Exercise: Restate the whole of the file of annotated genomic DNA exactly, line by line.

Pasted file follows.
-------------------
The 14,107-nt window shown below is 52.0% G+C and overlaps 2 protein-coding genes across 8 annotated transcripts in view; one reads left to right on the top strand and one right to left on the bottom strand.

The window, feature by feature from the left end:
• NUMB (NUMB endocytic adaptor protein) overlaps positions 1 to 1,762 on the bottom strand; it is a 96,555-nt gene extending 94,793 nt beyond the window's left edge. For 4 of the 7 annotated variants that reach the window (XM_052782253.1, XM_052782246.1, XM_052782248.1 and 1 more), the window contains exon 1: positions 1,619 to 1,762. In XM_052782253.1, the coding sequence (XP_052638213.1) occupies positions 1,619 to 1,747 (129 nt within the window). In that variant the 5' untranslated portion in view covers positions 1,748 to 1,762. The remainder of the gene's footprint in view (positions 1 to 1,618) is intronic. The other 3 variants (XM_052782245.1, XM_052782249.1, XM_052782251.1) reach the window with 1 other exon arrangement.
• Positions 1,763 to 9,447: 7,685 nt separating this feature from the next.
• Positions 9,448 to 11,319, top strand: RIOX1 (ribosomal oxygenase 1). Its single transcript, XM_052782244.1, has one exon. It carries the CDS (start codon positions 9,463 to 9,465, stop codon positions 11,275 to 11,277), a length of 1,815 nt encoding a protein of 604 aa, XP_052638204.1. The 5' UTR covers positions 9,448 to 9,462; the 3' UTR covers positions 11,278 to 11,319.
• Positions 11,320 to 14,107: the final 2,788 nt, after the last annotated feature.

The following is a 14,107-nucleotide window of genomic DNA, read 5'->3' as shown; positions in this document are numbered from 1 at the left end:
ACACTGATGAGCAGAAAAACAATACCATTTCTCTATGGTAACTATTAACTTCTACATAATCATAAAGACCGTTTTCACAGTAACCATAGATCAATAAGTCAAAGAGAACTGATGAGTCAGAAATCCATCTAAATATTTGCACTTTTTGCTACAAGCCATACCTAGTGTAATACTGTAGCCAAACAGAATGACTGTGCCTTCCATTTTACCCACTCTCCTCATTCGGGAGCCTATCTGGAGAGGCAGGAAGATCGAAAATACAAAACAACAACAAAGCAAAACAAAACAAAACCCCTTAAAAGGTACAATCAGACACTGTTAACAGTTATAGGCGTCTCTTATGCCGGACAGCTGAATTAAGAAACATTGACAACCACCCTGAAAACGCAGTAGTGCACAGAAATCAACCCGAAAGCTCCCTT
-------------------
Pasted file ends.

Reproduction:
The 14,107-nt window shown below is 52.0% G+C and overlaps 2 protein-coding genes across 8 annotated transcripts in view; one reads left to right on the top strand and one right to left on the bottom strand.

The window, feature by feature from the left end:
• NUMB (NUMB endocytic adaptor protein) overlaps positions 1 to 1,762 on the bottom strand; it is a 96,555-nt gene extending 94,793 nt beyond the window's left edge. For 4 of the 7 annotated variants that reach the window (XM_052782253.1, XM_052782246.1, XM_052782248.1 and 1 more), the window contains exon 1: positions 1,619 to 1,762. In XM_052782253.1, the coding sequence (XP_052638213.1) occupies positions 1,619 to 1,747 (129 nt within the window). In that variant the 5' untranslated portion in view covers positions 1,748 to 1,762. The remainder of the gene's footprint in view (positions 1 to 1,618) is intronic. The other 3 variants (XM_052782245.1, XM_052782249.1, XM_052782251.1) reach the window with 1 other exon arrangement.
• Positions 1,763 to 9,447: 7,685 nt separating this feature from the next.
• Positions 9,448 to 11,319, top strand: RIOX1 (ribosomal oxygenase 1). Its single transcript, XM_052782244.1, has one exon. It carries the CDS (start codon positions 9,463 to 9,465, stop codon positions 11,275 to 11,277), a length of 1,815 nt encoding a protein of 604 aa, XP_052638204.1. The 5' UTR covers positions 9,448 to 9,462; the 3' UTR covers positions 11,278 to 11,319.
• Positions 11,320 to 14,107: the final 2,788 nt, after the last annotated feature.

The following is a 14,107-nucleotide window of genomic DNA, read 5'->3' as shown; positions in this document are numbered from 1 at the left end:
ACACTGATGAGCAGAAAAACAATACCATTTCTCTATGGTAACTATTAACTTCTACATAATCATAAAGACCGTTTTCACAGTAACCATAGATCAATAAGTCAAAGAGAACTGATGAGTCAGAAATCCATCTAAATATTTGCACTTTTTGCTACAAGCCATACCTAGTGTAATACTGTAGCCAAACAGAATGACTGTGCCTTCCATTTTACCCACTCTCCTCATTCGGGAGCCTATCTGGAGAGGCAGGAAGATCGAAAATACAAAACAACAACAAAGCAAAACAAAACAAAACCCCTTAAAAGGTACAATCAGACACTGTTAACAGTTATAGGCGTCTCTTATGCCGGACAGCTGAATTAAGAAACATTGACAACCACCCTGAAAACGCAGTAGTGCACAGAAATCAACCCGAAAGCTCCCTT